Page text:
The Yolngu
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The Yolngu

Hunter-gatherers

Hunter-gatherers

Venture off the beaten tourist track to experience Australia alongside the Yolngu people, their name meaning ‘aboriginal human being’.

Become an honorary Yolngu clan member and discover the northern territories and northeastern Arnhem Land through the community’s traditions, mythical beliefs, and colorful culture.
Snapshot

Snapshot

  • Region is Australia

  • Climate here is Tropical

  • The challenge here is Medium

  • This trip has been rated 5 by other travelers

Life

Life

The Yolngu are known for being hunter-gatherers, hunting all types of wildlife, including kangaroos. Traditionally this was their main source of income. In more recent times, however, missionaries have introduced other market goods and many of the community are employed by the government. The Yolngu follows a seasonal calendar with six different seasons. These are Midawarr, Dharratharramirri, Rarranhdharr, Barra ‘mirri, Dhuludur, Mayaltha, and Gunmul.
Home

Home

Traditionally Yolngu houses were built using bush timber, with roofs made of corrugated iron. Now the Yolngu live in homes built from corrugated iron and cement slabs or in typically Australian outback houses. In main Yolngu towns, where the population is anything from 1,000 to 2,000 people, you’ll find administration buildings, a church and Australian style homes.

Culture

Social Structure

Communities are organised in a complex moiety-based kinship system, grouped by patrilineal lineage (male ancestors). These kins determine who marries who. For larger kin groups there can be sub kins or lineage groups — for example, the Yirritja moiety kin has thirteen groups and the Dhuwa has ten. The Yirritja and Dhuwa always marry from one another’s kin.

Religion

The Yolngu beliefs derive from myths of how the universe began. They believe earth has always been the way it is but spirits, or what they call ‘Wangarr’, meaning ‘the dreaming’ or ‘dreamtime’, have changed aspects of the landscape as reminders that they were present. Since the arrival of missionaries, many Yolngu also practice Christianity.

Traditions

From sorcery doctors to musical talent, the Yolngu have many traditions they continue to practise. ‘Marrnggiti’ is a traditional doctor who specializes in diagnosing and treating illnesses inflicted by sorcery. The Yolngu are the most well-known players of the ‘vidaki’, more commonly known as a didgeridoo, however only some men are allowed to play. They are also skilled crafters of the instrument. The most successful contemporary indigenous music group is part of the community, called The Yothu Yindi.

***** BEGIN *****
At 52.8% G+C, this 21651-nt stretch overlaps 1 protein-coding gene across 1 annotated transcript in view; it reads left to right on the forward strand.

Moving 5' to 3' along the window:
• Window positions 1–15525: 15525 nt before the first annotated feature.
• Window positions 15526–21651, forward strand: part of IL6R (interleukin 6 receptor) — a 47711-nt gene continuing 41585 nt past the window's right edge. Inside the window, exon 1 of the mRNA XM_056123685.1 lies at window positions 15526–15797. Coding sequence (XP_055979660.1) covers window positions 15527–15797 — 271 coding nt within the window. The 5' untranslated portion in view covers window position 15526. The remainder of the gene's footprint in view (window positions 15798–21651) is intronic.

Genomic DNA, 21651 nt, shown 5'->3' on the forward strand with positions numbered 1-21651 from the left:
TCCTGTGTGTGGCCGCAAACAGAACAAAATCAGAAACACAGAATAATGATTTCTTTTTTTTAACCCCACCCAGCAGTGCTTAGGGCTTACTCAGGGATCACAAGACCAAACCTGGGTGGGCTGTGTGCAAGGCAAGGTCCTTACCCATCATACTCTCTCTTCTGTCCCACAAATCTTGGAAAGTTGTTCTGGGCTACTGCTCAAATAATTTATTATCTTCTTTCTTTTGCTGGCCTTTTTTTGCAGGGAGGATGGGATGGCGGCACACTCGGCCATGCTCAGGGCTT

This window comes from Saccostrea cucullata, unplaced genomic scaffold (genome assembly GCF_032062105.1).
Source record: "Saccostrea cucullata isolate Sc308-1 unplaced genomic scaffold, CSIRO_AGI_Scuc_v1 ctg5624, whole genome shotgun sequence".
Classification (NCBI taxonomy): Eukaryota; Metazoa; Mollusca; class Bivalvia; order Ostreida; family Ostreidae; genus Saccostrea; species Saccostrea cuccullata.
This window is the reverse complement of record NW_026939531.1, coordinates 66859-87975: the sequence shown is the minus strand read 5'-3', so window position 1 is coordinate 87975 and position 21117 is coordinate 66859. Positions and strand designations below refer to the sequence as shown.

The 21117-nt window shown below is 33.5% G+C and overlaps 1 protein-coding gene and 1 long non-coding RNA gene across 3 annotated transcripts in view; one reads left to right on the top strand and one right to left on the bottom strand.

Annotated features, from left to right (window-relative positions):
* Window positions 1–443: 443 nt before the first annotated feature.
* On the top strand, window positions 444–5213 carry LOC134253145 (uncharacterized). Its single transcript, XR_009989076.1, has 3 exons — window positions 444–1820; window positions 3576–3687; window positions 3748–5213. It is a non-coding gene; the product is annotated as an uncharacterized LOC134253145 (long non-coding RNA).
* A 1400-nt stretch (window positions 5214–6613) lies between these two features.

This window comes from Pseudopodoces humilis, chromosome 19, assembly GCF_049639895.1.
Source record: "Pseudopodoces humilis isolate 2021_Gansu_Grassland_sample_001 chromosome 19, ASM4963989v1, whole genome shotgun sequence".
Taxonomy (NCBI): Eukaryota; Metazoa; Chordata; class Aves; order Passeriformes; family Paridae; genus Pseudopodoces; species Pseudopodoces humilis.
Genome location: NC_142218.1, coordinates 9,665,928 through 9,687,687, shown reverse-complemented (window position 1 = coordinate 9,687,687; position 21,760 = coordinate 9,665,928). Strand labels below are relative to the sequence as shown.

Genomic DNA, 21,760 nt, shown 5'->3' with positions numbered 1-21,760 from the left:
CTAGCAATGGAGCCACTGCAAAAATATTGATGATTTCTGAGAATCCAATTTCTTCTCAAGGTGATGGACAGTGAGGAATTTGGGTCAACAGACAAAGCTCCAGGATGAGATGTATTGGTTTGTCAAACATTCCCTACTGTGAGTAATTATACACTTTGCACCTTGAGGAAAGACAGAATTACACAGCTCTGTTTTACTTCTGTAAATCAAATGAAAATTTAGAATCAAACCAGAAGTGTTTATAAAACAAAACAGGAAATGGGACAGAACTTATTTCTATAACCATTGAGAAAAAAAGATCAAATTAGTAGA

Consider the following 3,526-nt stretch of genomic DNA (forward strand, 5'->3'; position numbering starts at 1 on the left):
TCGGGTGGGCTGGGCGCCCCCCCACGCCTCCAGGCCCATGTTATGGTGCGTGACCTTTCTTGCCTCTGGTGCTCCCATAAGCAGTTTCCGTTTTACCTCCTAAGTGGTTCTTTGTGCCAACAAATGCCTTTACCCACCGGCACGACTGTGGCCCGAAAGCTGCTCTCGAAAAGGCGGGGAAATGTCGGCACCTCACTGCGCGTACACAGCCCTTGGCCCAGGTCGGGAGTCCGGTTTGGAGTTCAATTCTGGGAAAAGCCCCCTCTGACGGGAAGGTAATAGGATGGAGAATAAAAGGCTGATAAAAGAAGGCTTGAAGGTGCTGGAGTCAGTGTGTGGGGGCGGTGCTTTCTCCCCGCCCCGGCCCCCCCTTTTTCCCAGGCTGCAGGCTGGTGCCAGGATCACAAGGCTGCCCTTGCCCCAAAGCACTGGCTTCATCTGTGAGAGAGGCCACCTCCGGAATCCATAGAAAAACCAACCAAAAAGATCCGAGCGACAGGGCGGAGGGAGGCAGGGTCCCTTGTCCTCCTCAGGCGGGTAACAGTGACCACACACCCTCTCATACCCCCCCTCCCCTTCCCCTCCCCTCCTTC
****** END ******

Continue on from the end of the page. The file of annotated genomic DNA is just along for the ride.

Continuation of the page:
Language

Yolngu Matha is the collective name for the different languages and dialects spoken by the Yolngu. Many Yolngu people use multiple forms of the language, and many also speak English too.

Art

The Yolngu’s main art expression is through performance. For performances the men paint figures and designs that represent their clan, as well as their mother’s clan’s heritage, all over their bodies. The Yolngu used to be best known for their detailed crosshatch paintings on bark before being influenced by Western Desert art. Now they produce paintings and carvings on bark to sell — the designs often have religious meaning. At funerals, the Yolngu traditionally paint a hollow log coffin called a ‘larrakitj’ which has an important spiritual purpose. The community is also talented at basket weaving.

Celebrations

Death rituals are a major celebration and very important within the Yolngu culture. Yearly celebrations include:

Garma Festival of Traditional Cultures: The biggest calendar event where the Yolngu community come together to celebrate their culture in collaboration with the Yothu Yindi Foundation.
Further knowledge

Further knowledge

There are two organisations supporting the Yolngu people:

The Dhimurru Aboriginal Corporation was established by Yolngu land owners. They look after the natural and cultural management of land, as well as other initiatives.

The Winkiku Rrumbangi NT Indigenour Lawyers organization. They represent the Australian Aboriginal community, Torres Strait Islander Lawyers, and Law Students of the Northern Territory. They work with the communities’ lawyers and support members.

Photos copyright Lirrwi